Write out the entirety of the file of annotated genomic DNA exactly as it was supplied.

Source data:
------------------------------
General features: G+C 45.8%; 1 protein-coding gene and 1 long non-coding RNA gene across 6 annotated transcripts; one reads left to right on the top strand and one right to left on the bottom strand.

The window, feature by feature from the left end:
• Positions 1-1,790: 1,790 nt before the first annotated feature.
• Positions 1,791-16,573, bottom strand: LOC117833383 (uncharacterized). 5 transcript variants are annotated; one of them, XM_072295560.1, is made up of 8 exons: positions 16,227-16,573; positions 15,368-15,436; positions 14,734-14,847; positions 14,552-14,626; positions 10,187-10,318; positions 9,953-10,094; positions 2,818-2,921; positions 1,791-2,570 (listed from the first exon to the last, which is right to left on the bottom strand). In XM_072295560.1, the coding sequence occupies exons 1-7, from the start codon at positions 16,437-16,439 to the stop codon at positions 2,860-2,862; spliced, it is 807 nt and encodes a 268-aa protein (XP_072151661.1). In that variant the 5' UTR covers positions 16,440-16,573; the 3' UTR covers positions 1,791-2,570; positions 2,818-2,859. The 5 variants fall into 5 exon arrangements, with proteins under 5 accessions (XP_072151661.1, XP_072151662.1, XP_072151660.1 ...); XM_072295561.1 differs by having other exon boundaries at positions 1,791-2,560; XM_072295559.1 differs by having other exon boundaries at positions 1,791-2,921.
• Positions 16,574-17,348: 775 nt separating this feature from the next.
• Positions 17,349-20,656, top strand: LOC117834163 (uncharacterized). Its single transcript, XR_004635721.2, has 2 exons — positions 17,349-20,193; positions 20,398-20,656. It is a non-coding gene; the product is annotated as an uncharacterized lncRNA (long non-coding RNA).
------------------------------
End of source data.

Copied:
General features: G+C 45.8%; 1 protein-coding gene and 1 long non-coding RNA gene across 6 annotated transcripts; one reads left to right on the top strand and one right to left on the bottom strand.

The window, feature by feature from the left end:
• Positions 1-1,790: 1,790 nt before the first annotated feature.
• Positions 1,791-16,573, bottom strand: LOC117833383 (uncharacterized). 5 transcript variants are annotated; one of them, XM_072295560.1, is made up of 8 exons: positions 16,227-16,573; positions 15,368-15,436; positions 14,734-14,847; positions 14,552-14,626; positions 10,187-10,318; positions 9,953-10,094; positions 2,818-2,921; positions 1,791-2,570 (listed from the first exon to the last, which is right to left on the bottom strand). In XM_072295560.1, the coding sequence occupies exons 1-7, from the start codon at positions 16,437-16,439 to the stop codon at positions 2,860-2,862; spliced, it is 807 nt and encodes a 268-aa protein (XP_072151661.1). In that variant the 5' UTR covers positions 16,440-16,573; the 3' UTR covers positions 1,791-2,570; positions 2,818-2,859. The 5 variants fall into 5 exon arrangements, with proteins under 5 accessions (XP_072151661.1, XP_072151662.1, XP_072151660.1 ...); XM_072295561.1 differs by having other exon boundaries at positions 1,791-2,560; XM_072295559.1 differs by having other exon boundaries at positions 1,791-2,921.
• Positions 16,574-17,348: 775 nt separating this feature from the next.
• Positions 17,349-20,656, top strand: LOC117834163 (uncharacterized). Its single transcript, XR_004635721.2, has 2 exons — positions 17,349-20,193; positions 20,398-20,656. It is a non-coding gene; the product is annotated as an uncharacterized lncRNA (long non-coding RNA).